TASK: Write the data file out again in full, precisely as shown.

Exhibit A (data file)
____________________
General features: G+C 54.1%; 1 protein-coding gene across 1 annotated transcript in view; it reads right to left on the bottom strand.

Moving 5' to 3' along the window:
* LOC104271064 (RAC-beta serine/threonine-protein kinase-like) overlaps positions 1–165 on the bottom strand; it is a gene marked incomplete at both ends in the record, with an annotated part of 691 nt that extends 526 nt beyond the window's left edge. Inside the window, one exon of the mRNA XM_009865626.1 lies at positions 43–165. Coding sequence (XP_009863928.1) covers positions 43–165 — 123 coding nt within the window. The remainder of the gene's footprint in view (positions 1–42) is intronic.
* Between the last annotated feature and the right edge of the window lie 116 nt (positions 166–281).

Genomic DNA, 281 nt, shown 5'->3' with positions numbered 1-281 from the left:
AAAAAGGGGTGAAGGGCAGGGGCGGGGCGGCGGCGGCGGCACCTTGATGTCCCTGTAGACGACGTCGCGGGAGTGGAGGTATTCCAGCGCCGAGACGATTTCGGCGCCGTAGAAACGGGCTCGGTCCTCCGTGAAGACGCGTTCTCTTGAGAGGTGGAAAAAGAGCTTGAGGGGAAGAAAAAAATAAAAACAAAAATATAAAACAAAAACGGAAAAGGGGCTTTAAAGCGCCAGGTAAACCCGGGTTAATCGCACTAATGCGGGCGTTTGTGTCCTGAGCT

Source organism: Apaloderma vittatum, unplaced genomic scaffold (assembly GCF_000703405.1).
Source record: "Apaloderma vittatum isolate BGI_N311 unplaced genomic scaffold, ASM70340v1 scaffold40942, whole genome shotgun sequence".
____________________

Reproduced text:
General features: G+C 54.1%; 1 protein-coding gene across 1 annotated transcript in view; it reads right to left on the bottom strand.

Moving 5' to 3' along the window:
* LOC104271064 (RAC-beta serine/threonine-protein kinase-like) overlaps positions 1–165 on the bottom strand; it is a gene marked incomplete at both ends in the record, with an annotated part of 691 nt that extends 526 nt beyond the window's left edge. Inside the window, one exon of the mRNA XM_009865626.1 lies at positions 43–165. Coding sequence (XP_009863928.1) covers positions 43–165 — 123 coding nt within the window. The remainder of the gene's footprint in view (positions 1–42) is intronic.
* Between the last annotated feature and the right edge of the window lie 116 nt (positions 166–281).

Genomic DNA, 281 nt, shown 5'->3' with positions numbered 1-281 from the left:
AAAAAGGGGTGAAGGGCAGGGGCGGGGCGGCGGCGGCGGCACCTTGATGTCCCTGTAGACGACGTCGCGGGAGTGGAGGTATTCCAGCGCCGAGACGATTTCGGCGCCGTAGAAACGGGCTCGGTCCTCCGTGAAGACGCGTTCTCTTGAGAGGTGGAAAAAGAGCTTGAGGGGAAGAAAAAAATAAAAACAAAAATATAAAACAAAAACGGAAAAGGGGCTTTAAAGCGCCAGGTAAACCCGGGTTAATCGCACTAATGCGGGCGTTTGTGTCCTGAGCT

Source organism: Apaloderma vittatum, unplaced genomic scaffold (assembly GCF_000703405.1).
Source record: "Apaloderma vittatum isolate BGI_N311 unplaced genomic scaffold, ASM70340v1 scaffold40942, whole genome shotgun sequence".